Advice for Burgeoning Buyout Pros

A large rolodex is crucial factor in expanding for any buyout pro’s career, and business school is one way to start filling it. But as a panel of young buyout pros showed today at Buyouts Madness, it’s not essential.

Joel Osnoss, director at Silver Lake, said business school is great a way to build your networking base. But he opted against it because he was already doing what he loved, planned to be there for the long-term and didn’t want to jeopardize his position by leaving for a year or two for an MBA. 

That clear vision of your career is essential if you do decide against it, said Phil Carpenter, senior managing director and partner at Bear Stearns Merchant Banking Partners, who also did not go to business school. If your station in the firm is not clear, you could lose out on a promotion to someone with that MBA, he said. “Do you see a clear runway?” for your career, he asked.

Business school is a “huge advantage” in gaining contacts, said Karl Peterson, partner at TPG. But ultimately, you have to have long-term relationships and they don’t have to be business school contacts, he said.

Relationships are great, but they’re even better when they’re with executives. The only panelist who did go to business school, Jason Friedman, a managing director at Marathon Asset Management, said part of the reason he opted for business school was to rub elbows with tomorrows CEOs, an investment he said is starting to pay off. Still, Friedman said young professionals have to ask themselves if they’re comfortable with stepping out of their career path for one or two years.

Friedman went on to say that when you’re approaching him or other professionals, know what they and their firm do for a living. “If people do their homework, I’m probably going to be much more willing to talk to them,” he said.  If someone asks him what he does, he’s less likely to follow up with that person down the line, he said.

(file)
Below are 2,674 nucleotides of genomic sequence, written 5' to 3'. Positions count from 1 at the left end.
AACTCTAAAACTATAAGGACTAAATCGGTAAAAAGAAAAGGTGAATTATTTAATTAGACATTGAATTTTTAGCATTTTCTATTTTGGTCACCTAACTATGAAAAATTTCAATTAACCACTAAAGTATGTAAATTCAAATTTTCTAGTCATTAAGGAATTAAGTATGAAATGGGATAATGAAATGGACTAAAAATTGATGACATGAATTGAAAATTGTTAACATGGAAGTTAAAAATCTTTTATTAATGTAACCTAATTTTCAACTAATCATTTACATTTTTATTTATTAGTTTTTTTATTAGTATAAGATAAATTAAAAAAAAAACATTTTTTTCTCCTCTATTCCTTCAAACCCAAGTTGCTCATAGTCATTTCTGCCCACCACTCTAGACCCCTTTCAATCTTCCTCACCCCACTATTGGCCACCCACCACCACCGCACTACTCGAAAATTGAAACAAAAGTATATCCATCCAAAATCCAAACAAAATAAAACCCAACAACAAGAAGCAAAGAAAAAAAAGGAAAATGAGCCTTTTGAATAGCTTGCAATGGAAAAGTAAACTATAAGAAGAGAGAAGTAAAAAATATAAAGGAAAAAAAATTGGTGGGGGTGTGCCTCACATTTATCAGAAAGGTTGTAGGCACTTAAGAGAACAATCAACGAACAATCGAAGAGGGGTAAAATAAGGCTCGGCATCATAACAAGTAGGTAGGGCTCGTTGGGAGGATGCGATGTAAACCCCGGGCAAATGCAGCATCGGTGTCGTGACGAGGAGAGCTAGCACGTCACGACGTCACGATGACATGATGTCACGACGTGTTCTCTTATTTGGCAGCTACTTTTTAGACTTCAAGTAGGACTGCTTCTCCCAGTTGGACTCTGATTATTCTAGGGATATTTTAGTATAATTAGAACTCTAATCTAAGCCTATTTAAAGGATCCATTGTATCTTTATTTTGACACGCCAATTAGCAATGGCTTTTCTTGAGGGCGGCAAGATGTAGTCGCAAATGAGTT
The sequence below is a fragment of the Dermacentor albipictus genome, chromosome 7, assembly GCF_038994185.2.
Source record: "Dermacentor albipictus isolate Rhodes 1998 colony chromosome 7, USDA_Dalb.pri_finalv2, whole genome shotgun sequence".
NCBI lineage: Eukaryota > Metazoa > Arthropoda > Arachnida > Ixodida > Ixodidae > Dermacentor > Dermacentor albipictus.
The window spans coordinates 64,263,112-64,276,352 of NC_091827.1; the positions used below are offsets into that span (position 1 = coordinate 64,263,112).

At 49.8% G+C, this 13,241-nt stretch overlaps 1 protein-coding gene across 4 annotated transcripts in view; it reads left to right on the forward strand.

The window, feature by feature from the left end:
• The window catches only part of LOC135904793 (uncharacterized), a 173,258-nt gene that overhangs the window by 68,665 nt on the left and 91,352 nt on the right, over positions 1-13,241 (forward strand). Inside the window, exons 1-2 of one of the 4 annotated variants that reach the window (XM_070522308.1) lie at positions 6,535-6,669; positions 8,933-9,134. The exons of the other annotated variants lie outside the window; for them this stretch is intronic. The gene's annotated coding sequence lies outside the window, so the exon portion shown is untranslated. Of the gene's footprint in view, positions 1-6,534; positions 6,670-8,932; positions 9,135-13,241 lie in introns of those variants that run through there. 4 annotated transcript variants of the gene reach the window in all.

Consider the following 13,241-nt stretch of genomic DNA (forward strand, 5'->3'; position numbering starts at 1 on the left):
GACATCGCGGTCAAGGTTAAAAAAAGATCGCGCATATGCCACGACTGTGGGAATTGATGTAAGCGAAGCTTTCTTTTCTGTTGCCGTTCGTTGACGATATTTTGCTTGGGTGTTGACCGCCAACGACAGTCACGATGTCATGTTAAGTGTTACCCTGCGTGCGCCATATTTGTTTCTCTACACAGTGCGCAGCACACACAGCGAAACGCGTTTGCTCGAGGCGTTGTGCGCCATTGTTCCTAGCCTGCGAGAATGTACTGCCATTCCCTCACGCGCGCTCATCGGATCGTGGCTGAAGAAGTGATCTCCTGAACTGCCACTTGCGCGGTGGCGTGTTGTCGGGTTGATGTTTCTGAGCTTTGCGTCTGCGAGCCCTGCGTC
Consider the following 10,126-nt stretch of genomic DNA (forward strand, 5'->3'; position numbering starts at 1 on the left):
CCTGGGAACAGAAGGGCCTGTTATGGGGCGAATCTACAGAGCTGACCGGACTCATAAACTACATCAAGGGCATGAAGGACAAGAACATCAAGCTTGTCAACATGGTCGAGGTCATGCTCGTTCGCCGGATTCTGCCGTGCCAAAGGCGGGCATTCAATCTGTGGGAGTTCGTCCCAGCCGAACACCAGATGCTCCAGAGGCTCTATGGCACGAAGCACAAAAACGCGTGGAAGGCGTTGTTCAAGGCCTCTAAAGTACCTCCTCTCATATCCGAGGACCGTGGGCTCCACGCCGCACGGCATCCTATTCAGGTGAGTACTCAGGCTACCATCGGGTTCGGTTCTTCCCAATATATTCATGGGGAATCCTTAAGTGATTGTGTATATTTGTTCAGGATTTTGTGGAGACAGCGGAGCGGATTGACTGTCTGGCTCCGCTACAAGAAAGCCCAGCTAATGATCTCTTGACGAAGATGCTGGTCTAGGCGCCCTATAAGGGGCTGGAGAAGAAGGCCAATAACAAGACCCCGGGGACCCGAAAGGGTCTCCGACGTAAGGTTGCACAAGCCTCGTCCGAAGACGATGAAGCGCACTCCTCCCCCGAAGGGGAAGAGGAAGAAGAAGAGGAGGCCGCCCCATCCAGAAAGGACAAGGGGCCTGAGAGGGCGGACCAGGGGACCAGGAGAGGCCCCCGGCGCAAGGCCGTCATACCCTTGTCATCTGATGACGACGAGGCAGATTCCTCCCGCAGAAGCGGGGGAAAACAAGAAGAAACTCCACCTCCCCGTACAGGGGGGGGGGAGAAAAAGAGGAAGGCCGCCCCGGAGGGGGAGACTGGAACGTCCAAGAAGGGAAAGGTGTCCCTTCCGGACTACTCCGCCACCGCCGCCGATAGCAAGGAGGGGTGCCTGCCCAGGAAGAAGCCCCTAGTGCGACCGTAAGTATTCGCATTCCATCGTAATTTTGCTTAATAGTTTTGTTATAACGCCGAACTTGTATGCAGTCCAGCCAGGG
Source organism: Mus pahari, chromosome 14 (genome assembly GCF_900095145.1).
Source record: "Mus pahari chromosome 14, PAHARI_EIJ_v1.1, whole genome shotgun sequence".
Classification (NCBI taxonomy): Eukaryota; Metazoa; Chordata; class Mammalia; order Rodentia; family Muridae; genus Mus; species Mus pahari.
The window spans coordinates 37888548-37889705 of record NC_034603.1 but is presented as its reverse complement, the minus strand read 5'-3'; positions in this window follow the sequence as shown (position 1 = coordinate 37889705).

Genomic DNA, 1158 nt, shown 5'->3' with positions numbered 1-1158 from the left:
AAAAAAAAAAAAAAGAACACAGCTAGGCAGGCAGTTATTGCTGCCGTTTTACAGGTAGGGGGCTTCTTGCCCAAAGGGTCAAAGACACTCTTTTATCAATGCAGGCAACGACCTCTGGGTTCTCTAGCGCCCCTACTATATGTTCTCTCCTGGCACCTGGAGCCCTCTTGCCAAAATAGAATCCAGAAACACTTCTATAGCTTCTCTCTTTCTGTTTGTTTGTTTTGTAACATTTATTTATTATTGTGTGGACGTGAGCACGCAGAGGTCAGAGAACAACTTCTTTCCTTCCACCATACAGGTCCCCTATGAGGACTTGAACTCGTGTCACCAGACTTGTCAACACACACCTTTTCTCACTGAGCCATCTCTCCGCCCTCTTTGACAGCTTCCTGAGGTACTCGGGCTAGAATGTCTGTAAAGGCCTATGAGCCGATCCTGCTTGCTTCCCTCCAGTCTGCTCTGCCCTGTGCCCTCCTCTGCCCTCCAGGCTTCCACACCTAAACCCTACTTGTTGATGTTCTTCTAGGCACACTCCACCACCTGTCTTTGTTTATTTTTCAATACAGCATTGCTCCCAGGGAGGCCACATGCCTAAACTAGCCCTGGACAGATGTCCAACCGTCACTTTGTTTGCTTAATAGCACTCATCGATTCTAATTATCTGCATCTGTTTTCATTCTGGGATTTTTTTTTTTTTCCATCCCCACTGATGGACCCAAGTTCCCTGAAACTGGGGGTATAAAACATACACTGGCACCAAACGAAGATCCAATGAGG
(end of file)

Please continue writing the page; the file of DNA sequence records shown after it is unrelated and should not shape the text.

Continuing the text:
Peterson, of TPG, had probably the best example of the power of relationships in private equity. The firm met with management at casino operator Harrah’s in January 2006 because it wanted to learn more about gaming, Peterson said. TPG realized it wasn’t ready to propose any deals in the sector at that time, but six months later, when Harrah’s fell short on its earnings by a penny, TPG was poised to acquire the company thanks to the relationship it had built with the company’s executives. These relationships will be all the more important in today’s market, in which you can’t wait for bankers from Goldman Sachs to call you with a deal, he said. Sourcing deals is going to be more difficult and complex and require more sweat equity, he said.

In developing relationships with companies, don’t just seek relationships with executives, said Osnoss, of Silver Lake. Building relationships with junior-level staffers can prove valuable when those staffers get promoted, he said.

As important as having plenty of relationships from which to source deals, it is just as important to have disciplined investment acumen as well, noted Peterson, of TPG. He said he’s seen careers go up in smoke for people with good ideas but whose deals go bad. “I’ve seen some fantastic three-year careers,” he said.